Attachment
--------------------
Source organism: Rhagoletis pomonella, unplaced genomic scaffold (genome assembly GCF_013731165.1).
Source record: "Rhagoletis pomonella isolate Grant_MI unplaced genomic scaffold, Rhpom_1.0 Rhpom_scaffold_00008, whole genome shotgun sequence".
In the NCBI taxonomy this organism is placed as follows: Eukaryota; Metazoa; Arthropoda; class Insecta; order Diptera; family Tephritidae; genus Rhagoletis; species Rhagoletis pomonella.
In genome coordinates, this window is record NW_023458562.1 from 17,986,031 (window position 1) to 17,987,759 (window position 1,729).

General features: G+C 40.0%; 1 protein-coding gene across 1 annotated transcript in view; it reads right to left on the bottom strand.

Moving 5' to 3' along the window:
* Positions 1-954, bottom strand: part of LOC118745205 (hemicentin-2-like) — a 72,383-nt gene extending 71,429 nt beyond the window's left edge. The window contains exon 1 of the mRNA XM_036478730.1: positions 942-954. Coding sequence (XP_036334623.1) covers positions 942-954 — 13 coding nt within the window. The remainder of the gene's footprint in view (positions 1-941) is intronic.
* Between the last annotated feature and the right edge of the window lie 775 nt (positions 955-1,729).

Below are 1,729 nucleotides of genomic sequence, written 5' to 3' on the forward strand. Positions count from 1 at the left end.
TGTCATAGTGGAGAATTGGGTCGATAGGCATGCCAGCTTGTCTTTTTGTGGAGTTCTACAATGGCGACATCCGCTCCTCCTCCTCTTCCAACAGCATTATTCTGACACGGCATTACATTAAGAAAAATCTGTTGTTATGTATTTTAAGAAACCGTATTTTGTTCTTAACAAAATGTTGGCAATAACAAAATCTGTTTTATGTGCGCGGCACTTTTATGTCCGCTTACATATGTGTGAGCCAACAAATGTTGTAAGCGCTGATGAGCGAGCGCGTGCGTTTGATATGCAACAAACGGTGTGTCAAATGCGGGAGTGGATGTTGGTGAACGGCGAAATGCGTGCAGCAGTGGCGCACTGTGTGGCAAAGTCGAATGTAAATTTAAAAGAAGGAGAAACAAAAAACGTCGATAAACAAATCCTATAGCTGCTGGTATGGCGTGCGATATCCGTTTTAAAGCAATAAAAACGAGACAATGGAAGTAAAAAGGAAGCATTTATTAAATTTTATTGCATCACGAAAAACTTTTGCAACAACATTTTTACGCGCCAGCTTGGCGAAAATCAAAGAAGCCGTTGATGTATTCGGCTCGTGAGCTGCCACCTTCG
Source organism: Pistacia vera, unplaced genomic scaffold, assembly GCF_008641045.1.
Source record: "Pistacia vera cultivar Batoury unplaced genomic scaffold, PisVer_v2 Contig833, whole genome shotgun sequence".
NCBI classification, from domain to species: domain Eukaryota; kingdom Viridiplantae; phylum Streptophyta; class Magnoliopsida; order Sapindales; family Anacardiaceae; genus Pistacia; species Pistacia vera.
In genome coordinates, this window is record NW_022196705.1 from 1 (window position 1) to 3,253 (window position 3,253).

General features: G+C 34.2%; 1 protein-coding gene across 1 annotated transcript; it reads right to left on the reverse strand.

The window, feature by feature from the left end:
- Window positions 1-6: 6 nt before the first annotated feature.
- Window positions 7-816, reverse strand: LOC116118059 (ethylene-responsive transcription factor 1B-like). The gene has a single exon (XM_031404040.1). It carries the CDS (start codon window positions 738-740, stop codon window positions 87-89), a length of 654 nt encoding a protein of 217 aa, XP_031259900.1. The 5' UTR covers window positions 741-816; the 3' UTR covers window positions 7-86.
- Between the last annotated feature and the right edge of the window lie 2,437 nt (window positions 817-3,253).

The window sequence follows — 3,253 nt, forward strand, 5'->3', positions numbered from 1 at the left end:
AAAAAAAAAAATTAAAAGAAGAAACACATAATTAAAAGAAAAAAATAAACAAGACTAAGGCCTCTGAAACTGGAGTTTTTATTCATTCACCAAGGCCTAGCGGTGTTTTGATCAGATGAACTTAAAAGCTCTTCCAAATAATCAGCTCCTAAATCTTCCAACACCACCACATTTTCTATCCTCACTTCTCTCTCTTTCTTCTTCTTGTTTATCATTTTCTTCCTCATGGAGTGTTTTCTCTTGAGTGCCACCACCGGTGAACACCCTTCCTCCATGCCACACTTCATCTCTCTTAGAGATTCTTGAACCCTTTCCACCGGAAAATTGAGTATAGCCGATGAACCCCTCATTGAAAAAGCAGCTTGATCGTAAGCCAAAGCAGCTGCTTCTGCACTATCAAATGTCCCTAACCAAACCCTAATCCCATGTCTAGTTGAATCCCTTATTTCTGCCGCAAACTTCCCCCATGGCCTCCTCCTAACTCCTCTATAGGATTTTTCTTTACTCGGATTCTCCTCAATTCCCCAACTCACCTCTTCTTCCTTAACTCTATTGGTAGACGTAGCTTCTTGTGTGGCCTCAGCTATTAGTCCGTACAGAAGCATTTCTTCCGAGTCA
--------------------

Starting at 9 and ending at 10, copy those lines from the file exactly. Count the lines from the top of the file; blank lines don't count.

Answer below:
Below are 1,729 nucleotides of genomic sequence, written 5' to 3' on the forward strand. Positions count from 1 at the left end.
TGTCATAGTGGAGAATTGGGTCGATAGGCATGCCAGCTTGTCTTTTTGTGGAGTTCTACAATGGCGACATCCGCTCCTCCTCCTCTTCCAACAGCATTATTCTGACACGGCATTACATTAAGAAAAATCTGTTGTTATGTATTTTAAGAAACCGTATTTTGTTCTTAACAAAATGTTGGCAATAACAAAATCTGTTTTATGTGCGCGGCACTTTTATGTCCGCTTACATATGTGTGAGCCAACAAATGTTGTAAGCGCTGATGAGCGAGCGCGTGCGTTTGATATGCAACAAACGGTGTGTCAAATGCGGGAGTGGATGTTGGTGAACGGCGAAATGCGTGCAGCAGTGGCGCACTGTGTGGCAAAGTCGAATGTAAATTTAAAAGAAGGAGAAACAAAAAACGTCGATAAACAAATCCTATAGCTGCTGGTATGGCGTGCGATATCCGTTTTAAAGCAATAAAAACGAGACAATGGAAGTAAAAAGGAAGCATTTATTAAATTTTATTGCATCACGAAAAACTTTTGCAACAACATTTTTACGCGCCAGCTTGGCGAAAATCAAAGAAGCCGTTGATGTATTCGGCTCGTGAGCTGCCACCTTCG